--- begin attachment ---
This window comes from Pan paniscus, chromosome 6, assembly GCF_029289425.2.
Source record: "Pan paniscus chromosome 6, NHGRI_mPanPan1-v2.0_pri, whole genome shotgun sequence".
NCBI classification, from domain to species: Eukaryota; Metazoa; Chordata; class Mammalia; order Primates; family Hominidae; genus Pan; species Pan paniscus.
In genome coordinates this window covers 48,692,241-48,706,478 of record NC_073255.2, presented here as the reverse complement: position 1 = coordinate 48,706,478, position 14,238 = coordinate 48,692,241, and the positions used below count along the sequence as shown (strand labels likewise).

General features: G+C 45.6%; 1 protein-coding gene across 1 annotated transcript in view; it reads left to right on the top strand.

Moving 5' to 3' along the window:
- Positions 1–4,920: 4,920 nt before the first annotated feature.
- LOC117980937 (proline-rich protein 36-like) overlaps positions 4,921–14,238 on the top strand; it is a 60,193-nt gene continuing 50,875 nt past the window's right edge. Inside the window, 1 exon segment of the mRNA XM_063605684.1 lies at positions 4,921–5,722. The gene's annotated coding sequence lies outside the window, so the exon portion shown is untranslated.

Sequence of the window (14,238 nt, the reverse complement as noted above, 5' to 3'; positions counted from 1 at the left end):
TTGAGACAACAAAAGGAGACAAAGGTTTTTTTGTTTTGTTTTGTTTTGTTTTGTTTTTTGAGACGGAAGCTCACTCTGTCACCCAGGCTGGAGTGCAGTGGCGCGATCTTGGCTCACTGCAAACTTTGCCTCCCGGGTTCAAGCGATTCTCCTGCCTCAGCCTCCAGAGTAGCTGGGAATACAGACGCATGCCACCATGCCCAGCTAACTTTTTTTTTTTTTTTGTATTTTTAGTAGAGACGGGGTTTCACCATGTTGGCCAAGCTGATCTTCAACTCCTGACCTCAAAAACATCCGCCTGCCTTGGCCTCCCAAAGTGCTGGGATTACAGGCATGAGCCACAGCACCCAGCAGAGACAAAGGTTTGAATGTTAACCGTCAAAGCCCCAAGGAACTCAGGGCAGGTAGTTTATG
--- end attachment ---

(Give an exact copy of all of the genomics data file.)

This window comes from Pan paniscus, chromosome 6, assembly GCF_029289425.2.
Source record: "Pan paniscus chromosome 6, NHGRI_mPanPan1-v2.0_pri, whole genome shotgun sequence".
NCBI classification, from domain to species: Eukaryota; Metazoa; Chordata; class Mammalia; order Primates; family Hominidae; genus Pan; species Pan paniscus.
In genome coordinates this window covers 48,692,241-48,706,478 of record NC_073255.2, presented here as the reverse complement: position 1 = coordinate 48,706,478, position 14,238 = coordinate 48,692,241, and the positions used below count along the sequence as shown (strand labels likewise).

General features: G+C 45.6%; 1 protein-coding gene across 1 annotated transcript in view; it reads left to right on the top strand.

Moving 5' to 3' along the window:
- Positions 1–4,920: 4,920 nt before the first annotated feature.
- LOC117980937 (proline-rich protein 36-like) overlaps positions 4,921–14,238 on the top strand; it is a 60,193-nt gene continuing 50,875 nt past the window's right edge. Inside the window, 1 exon segment of the mRNA XM_063605684.1 lies at positions 4,921–5,722. The gene's annotated coding sequence lies outside the window, so the exon portion shown is untranslated.

Sequence of the window (14,238 nt, the reverse complement as noted above, 5' to 3'; positions counted from 1 at the left end):
TTGAGACAACAAAAGGAGACAAAGGTTTTTTTGTTTTGTTTTGTTTTGTTTTGTTTTTTGAGACGGAAGCTCACTCTGTCACCCAGGCTGGAGTGCAGTGGCGCGATCTTGGCTCACTGCAAACTTTGCCTCCCGGGTTCAAGCGATTCTCCTGCCTCAGCCTCCAGAGTAGCTGGGAATACAGACGCATGCCACCATGCCCAGCTAACTTTTTTTTTTTTTTTGTATTTTTAGTAGAGACGGGGTTTCACCATGTTGGCCAAGCTGATCTTCAACTCCTGACCTCAAAAACATCCGCCTGCCTTGGCCTCCCAAAGTGCTGGGATTACAGGCATGAGCCACAGCACCCAGCAGAGACAAAGGTTTGAATGTTAACCGTCAAAGCCCCAAGGAACTCAGGGCAGGTAGTTTATG